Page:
I am already making plans for the coming season.  In March we start racing the yearlings  and old birds.  The races with the youngsters  starts in May.   I have a small  loft with 2 compartments: 9 cocks and 9 hens.  The cocks are living in nest boxes, the hens are sitting on wooden shelves, during the racing season.  At the moment, the widow hens are living  in a  open aviary.  They don’t train at the moment.  The hens will stay in the aviary till the beginning of March.  Other years, the hens stayed  in  their racing loft, but the time between the bringing up of the youngsters (January) and the beginning of the training schedule (March) was too long.  Some of the female birds were mated with another hen, which is not so good…

Other years, I used to race the cocks and also there hens, at the same race.  But, after a few weeks, there was lack of motivation: a male came home after a long race and his ‘girlfriend’ wasn’t home yet…well, after a few races, you can imagine…This year for the first time I will only race, probably , the hens.    My system of racing both sexes, is due to the little space and the small number of pigeons that live on my loft. The food for the widow loft is like a real diet: lots of tea, apple vinegar, 100 % barley and some wild seeds!

The second round of youngsters is now being born. 

All the youngsters have a band with my phone number.  Last week I received a phone call from a fancier nearby, about 1000 yards to the north.   That day there was a cold northeast wind in the air.  It didn’t bother of the youngsters. The loft stayed open, so they could  choose, inside are outdoors!  I was surprised that this youngster got in the air, up against the wind and landed on the fanciers  loft with his youngsters!  Incredible!  A bit of a character!  Some fanciers don’t pick up youngsters after they get lost, but I always want to give them a decent chance! Who doesn’t get lost sometimes…




1-12-15 Blog Entry - Pigeonracing as a new chapter in my life!

First of all may I introduce myself.  I’m one of the few female pigeon fanciers in Belgium.  I got started as a complete 'rookie' in the world of racing pigeon sport.  For all kinds of  sport of skills there are classes, education or workshops, but not for racing pigeons.  There are books, magazines, websites, but I explored it most of all myself, with big errors, but also with successes.  Each fancier has its own method.  Each system must adapted to one's home situation, job, ... For me a pigeon is like a music instrument.  As a fancier you feel connected with your birds but you also must practice a lot to become a perfect team; the fancier and his birds.  It is a challenge to get your 'athletes' that far so they  want to get home before the others and also they need the physical and mental skills.  My success has been my rigorous way of selecting after I raced them for a complete season.  Due to little space I need to make a strong selection.   That has been the key to my success.  Year after year my racing results were getting better.  I spent a lot of time on my loft.  I love being with the birds, make them curious, so they sit on my shoulders, shoes...they may show no fear of those who take care of their loft.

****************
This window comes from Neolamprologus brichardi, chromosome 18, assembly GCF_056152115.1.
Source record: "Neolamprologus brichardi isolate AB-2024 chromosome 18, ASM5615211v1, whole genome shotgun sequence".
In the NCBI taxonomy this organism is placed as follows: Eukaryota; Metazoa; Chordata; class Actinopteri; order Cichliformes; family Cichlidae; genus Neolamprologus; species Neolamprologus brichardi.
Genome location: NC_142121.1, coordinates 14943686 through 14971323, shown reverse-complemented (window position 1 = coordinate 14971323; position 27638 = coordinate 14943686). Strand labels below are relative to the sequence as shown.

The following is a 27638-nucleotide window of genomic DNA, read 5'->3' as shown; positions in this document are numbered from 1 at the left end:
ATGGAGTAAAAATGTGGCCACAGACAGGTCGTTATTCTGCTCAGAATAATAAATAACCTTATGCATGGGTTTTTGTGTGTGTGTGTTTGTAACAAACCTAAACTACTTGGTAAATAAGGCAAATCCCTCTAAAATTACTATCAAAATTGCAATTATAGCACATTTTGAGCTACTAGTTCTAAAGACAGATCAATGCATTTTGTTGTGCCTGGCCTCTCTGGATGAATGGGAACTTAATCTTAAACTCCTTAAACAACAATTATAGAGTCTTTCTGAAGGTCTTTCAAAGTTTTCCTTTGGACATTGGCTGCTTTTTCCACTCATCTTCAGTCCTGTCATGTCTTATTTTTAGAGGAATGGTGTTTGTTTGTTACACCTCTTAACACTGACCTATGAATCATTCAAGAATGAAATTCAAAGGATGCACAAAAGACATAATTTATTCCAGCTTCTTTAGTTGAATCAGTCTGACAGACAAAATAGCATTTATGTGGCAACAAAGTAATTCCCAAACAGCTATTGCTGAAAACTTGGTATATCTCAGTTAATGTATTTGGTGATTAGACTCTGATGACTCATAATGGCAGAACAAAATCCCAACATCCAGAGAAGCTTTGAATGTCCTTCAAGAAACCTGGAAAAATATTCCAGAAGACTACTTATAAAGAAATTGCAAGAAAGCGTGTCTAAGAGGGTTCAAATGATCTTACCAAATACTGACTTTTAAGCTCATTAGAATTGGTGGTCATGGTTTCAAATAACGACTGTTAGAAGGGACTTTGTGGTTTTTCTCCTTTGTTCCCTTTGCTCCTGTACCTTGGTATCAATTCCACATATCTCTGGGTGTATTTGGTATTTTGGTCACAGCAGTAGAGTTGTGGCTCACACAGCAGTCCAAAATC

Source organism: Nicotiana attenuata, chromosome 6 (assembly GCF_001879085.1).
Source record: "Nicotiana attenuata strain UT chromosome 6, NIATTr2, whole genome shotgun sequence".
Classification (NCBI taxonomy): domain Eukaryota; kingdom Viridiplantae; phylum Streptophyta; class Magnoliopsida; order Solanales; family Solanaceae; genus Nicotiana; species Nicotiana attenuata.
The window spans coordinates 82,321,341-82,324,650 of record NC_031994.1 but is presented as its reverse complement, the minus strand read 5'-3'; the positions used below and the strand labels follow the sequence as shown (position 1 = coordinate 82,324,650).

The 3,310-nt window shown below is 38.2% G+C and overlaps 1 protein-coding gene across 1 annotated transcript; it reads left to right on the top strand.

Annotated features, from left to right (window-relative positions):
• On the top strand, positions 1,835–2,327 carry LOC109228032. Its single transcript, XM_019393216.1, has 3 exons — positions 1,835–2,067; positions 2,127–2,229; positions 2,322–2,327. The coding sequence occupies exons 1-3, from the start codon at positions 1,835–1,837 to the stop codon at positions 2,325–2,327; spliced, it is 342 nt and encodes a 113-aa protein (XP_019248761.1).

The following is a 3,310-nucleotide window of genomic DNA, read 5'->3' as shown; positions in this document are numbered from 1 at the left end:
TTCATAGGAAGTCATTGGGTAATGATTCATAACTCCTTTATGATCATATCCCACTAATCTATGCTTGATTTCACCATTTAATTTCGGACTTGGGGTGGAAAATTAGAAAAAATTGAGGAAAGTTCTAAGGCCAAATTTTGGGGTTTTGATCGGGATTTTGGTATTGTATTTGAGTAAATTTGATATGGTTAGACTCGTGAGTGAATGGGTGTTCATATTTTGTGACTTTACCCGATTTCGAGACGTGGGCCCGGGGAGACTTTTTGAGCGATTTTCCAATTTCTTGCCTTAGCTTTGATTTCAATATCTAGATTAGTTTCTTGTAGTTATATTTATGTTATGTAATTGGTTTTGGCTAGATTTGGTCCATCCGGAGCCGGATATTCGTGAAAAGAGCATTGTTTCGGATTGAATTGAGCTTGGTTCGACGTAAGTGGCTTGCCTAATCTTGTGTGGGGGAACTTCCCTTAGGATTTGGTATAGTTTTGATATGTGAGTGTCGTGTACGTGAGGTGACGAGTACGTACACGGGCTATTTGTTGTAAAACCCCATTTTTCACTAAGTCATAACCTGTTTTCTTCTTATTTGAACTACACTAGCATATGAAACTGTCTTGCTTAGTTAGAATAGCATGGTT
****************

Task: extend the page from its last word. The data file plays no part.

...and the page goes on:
Pigeon racing is not a tradition  in my family.  It all started in 2007 when I joined the local club in my village,Onze-Lieve-Vrouw Waver.  I only had a couple of youngsters from a fancier in the neighbourhood.  Soon enough I wanted to expand my little loft.   A small garden shed was rebuild to a fine racing pigeon home.  The lawnmower and the garden chairs got a new location.   In the beginning I only raced with younsters on the short distance races (up to 200 km).  Due to the small housing, I could only keep a few yearlingbirds.   In 2010 I already achieved the title of ace pigeon with  the younsters in my club.  2010 was also the year I started racing the middle distance with about 40 youngsters. 

In 2014 we moved to a new location.  A bigger garden, so more space in the future for another pigeon loft...  With a group of friends and other fanciers we moved the complete loft on a trailer to its new location, some 7 kilometers further.  
In Belgium, the racingseason starts in april and goes on till september.    Most fanciers put the pairing up in the beginning of december for breeding youngsters.  The bandnumbers are available on old years day.    We try to have the birds not older than 10 days so we can easely put their bandnumbers on.  It’s incredible that those youngsters participate on races further than 400 km and up in the beginning of august! 
Every year I find it amazing!

Best results:

2009:     most prices (youngsters)

2010:     most prices (youngsters)

All round champion local club + champion youngsters on the race Quiévrain (short distance, 95 km)) + ace pigeon (youngsters) + Bricon Trophy 42°

2011:     8 x first price

2012:     5 x first price + Tipes one loft race Derby Mallorca 12° (final race)

National Bourges (469 km)  (yearbirds): 1° local club – 85°/862 regional – 187°/4782 national  

2013:     champion middle distance 1° + acepigeon (yearbird) + 2° champion middle distance (youngsters)

                Bourges (469 km): 41°/18478 national (youngsters) + 56°/11883 national (yearbirds)

2014:     Acepigeon middle distance (youngsters) + 2° champion middle distance (youngsters)